I meant basic more in the sense that I don't know all the ins and outs of grammar.from that post you have much more than a basic grasp of English, but... if you yourself feel you have just a basic grasp of English then you really shouldn't be teaching it.
The reason I singled out handwriting was because I mainly want to teach young children. I do realize that writing skills involve a lot more than the appearance, but I don't think 4-6 year olds would quite get sentence structure, syntax etc. so I was more so worried about them picking up back handwriting habits from my example.I'm not sure why you have singled out handwriting as a skills, against reading, listening and speaking. Writing skills are very important, but only a very small part of writing skills has anything to do with the aesthetics of the written word.
Try practicing; and take your time. Is it that hard to write a letter properly for you?
Well Vyk, just bear in mind I was sure to say "apparent lack" and added "To be fair, it may just have been an unfortunate choice of words by a genuine non-native speaker who is trying to express their humble nature or some other strange thought process human beings are capable of."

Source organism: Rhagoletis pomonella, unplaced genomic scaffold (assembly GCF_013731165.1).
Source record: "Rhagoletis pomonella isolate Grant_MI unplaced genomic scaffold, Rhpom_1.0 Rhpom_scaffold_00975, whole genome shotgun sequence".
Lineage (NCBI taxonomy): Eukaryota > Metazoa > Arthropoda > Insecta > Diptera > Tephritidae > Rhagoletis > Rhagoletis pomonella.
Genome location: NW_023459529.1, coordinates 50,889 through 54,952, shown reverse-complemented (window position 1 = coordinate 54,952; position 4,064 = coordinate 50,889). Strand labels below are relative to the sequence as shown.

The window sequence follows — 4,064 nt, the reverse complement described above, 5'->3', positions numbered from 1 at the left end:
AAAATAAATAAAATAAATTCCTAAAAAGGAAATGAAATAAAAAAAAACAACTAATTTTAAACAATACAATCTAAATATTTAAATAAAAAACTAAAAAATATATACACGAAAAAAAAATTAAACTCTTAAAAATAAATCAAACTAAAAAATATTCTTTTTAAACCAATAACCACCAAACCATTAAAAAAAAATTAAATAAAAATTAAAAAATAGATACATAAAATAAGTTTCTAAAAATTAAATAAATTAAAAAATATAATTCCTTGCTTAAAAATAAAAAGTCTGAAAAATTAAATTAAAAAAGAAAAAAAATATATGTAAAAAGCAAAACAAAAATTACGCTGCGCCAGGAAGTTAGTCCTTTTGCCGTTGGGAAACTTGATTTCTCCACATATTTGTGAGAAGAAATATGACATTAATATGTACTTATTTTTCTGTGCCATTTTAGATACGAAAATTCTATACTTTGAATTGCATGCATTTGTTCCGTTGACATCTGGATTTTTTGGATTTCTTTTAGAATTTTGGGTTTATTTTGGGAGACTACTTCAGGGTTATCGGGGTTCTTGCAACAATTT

As it turned out, I was right: "I meant basic more in the sense that I don't know all the ins and outs of grammar."
Apologies if my choice of words came across as rather unforgiving, but as you_me_no_savvy_talk previously mentioned, we've had a lot of socks (fake accounts) posting here so if something seems odd about a post we're easily suspicious.
Perhaps it would be better to be more clear if you feel you don't know all the ins and outs, because on an English teaching forum "basic English" really does mean basic, not advanced yet decently humble
I have just been told all my life I have messy handwriting and don't write the letters properly (for example I start Bs from the bottom not the top). Again, it is definitely legible, I just don't know if certain schools/TEFL courses would have a problem with me not teaching the general rules of handwriting (or at least not placing a heavy emphasis on it).
I have horrendous handwriting so I would only print words on the whiteboard, but this was only if I really had to. Leave it to the Thai teachers to deal with the writing and just focus on the speaking.